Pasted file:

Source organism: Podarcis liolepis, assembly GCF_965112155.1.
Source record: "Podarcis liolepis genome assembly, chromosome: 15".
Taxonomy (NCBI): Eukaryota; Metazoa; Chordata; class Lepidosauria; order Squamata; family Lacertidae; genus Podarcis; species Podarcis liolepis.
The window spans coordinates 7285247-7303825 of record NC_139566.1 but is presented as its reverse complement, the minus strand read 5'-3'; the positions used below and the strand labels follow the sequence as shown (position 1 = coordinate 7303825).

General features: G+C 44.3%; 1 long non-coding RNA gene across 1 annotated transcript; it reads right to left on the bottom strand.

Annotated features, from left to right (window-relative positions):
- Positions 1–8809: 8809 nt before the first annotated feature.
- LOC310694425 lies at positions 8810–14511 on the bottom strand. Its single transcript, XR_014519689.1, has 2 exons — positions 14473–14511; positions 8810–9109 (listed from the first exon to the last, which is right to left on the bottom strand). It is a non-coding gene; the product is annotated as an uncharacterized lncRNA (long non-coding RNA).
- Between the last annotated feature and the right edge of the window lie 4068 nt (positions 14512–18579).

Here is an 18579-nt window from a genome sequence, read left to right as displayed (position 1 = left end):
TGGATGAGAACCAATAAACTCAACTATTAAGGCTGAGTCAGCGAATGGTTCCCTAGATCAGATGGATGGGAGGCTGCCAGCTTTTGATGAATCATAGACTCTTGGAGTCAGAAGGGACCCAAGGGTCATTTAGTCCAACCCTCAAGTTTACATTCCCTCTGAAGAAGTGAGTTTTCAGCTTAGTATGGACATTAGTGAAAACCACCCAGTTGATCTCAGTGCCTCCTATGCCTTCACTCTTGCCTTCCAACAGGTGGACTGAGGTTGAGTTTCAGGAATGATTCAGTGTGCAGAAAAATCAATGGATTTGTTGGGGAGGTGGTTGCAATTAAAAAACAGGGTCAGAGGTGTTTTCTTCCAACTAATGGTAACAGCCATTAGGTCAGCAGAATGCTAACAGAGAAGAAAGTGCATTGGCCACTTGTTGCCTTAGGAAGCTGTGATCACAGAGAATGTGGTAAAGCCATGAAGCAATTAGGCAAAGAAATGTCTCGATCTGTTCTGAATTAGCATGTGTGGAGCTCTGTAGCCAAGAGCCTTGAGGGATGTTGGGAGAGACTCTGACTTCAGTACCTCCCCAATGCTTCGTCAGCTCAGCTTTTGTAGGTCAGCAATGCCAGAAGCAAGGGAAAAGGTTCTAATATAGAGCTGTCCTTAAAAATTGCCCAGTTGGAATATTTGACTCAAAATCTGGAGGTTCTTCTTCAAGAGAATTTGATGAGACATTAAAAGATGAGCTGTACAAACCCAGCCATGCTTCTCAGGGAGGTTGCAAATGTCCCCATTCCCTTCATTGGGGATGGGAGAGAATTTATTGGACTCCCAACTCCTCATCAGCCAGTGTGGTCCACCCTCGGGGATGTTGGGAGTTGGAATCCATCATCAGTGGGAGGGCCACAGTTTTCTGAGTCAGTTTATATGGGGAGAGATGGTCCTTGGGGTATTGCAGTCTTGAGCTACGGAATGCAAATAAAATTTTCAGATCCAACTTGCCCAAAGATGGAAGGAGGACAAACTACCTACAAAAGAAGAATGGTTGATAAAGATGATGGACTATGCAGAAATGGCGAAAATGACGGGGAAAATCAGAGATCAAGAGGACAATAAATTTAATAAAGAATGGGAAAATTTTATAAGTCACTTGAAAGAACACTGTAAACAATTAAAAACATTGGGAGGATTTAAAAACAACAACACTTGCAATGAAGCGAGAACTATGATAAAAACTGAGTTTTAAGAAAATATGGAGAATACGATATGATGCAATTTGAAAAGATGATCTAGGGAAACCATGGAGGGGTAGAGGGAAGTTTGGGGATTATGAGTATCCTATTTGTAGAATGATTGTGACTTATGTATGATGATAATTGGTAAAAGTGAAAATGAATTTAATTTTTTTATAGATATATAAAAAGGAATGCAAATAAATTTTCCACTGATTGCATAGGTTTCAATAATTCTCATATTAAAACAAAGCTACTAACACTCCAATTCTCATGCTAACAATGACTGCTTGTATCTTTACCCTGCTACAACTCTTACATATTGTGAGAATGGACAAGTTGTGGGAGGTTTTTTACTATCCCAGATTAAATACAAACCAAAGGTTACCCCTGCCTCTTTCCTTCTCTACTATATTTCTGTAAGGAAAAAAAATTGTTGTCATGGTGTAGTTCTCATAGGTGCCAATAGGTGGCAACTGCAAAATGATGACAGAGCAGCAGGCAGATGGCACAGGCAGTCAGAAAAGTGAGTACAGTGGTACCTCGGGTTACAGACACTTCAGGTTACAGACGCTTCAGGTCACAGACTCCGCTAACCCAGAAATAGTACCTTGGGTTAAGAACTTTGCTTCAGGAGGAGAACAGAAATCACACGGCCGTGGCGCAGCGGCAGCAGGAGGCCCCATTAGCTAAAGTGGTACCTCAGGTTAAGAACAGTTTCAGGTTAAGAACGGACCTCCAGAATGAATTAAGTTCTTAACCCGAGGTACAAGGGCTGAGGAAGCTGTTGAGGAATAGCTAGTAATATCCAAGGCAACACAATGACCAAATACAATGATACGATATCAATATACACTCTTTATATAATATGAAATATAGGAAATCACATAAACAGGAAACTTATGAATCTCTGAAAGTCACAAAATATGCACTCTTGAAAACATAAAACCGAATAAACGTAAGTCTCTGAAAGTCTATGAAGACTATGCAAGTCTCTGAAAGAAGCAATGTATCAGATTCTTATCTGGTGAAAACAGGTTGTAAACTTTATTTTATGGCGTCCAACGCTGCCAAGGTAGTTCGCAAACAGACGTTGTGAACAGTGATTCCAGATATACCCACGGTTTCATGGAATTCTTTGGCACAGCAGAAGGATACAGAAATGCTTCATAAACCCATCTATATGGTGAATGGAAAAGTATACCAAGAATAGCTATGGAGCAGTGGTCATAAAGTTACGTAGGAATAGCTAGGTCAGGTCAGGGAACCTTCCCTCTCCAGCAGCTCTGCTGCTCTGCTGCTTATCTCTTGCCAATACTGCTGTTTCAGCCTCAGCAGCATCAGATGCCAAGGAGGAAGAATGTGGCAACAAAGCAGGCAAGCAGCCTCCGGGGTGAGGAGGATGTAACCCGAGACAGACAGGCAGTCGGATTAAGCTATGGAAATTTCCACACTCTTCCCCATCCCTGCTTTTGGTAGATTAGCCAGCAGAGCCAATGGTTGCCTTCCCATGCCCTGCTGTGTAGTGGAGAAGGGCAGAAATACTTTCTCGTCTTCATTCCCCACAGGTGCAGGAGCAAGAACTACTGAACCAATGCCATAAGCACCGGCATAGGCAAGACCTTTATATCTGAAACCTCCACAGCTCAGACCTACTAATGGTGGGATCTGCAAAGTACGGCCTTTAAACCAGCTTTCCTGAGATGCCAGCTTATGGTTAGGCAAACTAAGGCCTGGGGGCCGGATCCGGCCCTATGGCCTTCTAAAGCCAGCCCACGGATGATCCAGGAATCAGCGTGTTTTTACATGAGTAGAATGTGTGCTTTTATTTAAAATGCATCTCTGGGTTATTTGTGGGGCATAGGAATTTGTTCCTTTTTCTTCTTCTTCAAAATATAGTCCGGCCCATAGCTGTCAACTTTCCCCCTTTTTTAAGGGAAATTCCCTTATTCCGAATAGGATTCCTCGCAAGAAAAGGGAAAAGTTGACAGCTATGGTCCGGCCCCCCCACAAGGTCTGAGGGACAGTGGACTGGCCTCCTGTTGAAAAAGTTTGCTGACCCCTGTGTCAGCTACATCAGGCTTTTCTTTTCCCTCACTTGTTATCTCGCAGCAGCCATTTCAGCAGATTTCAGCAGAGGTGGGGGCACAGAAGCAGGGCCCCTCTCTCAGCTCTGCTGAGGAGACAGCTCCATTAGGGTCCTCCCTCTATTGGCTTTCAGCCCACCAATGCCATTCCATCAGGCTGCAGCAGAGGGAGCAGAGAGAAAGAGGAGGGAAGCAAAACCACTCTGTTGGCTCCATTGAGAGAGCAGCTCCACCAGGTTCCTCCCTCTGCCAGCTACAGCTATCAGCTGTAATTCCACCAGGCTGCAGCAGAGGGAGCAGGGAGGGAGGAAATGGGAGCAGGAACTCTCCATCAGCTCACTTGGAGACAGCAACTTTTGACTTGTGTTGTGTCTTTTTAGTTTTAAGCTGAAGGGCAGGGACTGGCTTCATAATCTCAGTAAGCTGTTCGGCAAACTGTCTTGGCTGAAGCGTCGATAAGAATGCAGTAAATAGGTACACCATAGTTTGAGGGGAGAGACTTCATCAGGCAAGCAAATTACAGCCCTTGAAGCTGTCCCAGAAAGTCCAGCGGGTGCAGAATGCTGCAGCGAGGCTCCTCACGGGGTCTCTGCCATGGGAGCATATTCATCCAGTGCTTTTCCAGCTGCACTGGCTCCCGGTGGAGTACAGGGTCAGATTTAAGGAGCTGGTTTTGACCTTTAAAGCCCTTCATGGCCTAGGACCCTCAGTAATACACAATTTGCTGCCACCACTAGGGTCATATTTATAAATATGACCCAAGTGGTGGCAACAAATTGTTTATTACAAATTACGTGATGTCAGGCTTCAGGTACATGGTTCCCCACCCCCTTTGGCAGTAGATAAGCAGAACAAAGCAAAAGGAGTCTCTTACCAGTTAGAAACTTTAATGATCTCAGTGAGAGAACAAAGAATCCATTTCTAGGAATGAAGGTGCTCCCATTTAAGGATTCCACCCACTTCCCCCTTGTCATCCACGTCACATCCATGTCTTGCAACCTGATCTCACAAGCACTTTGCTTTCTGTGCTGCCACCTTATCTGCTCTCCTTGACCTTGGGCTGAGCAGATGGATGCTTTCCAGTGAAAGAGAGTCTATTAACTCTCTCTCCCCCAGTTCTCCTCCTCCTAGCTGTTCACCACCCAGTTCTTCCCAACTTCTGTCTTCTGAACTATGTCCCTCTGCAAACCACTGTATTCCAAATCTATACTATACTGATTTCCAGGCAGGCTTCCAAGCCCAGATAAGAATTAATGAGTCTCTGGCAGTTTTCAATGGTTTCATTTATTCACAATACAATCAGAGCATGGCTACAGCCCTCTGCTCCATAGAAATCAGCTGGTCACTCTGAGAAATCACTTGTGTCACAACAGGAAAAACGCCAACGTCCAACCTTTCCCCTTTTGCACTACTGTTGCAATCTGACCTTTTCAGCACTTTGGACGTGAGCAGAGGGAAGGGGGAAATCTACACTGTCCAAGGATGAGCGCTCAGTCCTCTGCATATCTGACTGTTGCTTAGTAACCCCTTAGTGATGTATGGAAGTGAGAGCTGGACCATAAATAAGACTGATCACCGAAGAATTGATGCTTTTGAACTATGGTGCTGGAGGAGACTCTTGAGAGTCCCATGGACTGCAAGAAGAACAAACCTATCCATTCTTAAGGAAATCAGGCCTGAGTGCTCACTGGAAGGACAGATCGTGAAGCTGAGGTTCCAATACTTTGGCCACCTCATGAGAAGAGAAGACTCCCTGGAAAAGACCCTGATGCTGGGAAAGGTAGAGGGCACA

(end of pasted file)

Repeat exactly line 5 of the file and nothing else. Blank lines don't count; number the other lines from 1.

General features: G+C 44.3%; 1 long non-coding RNA gene across 1 annotated transcript; it reads right to left on the bottom strand.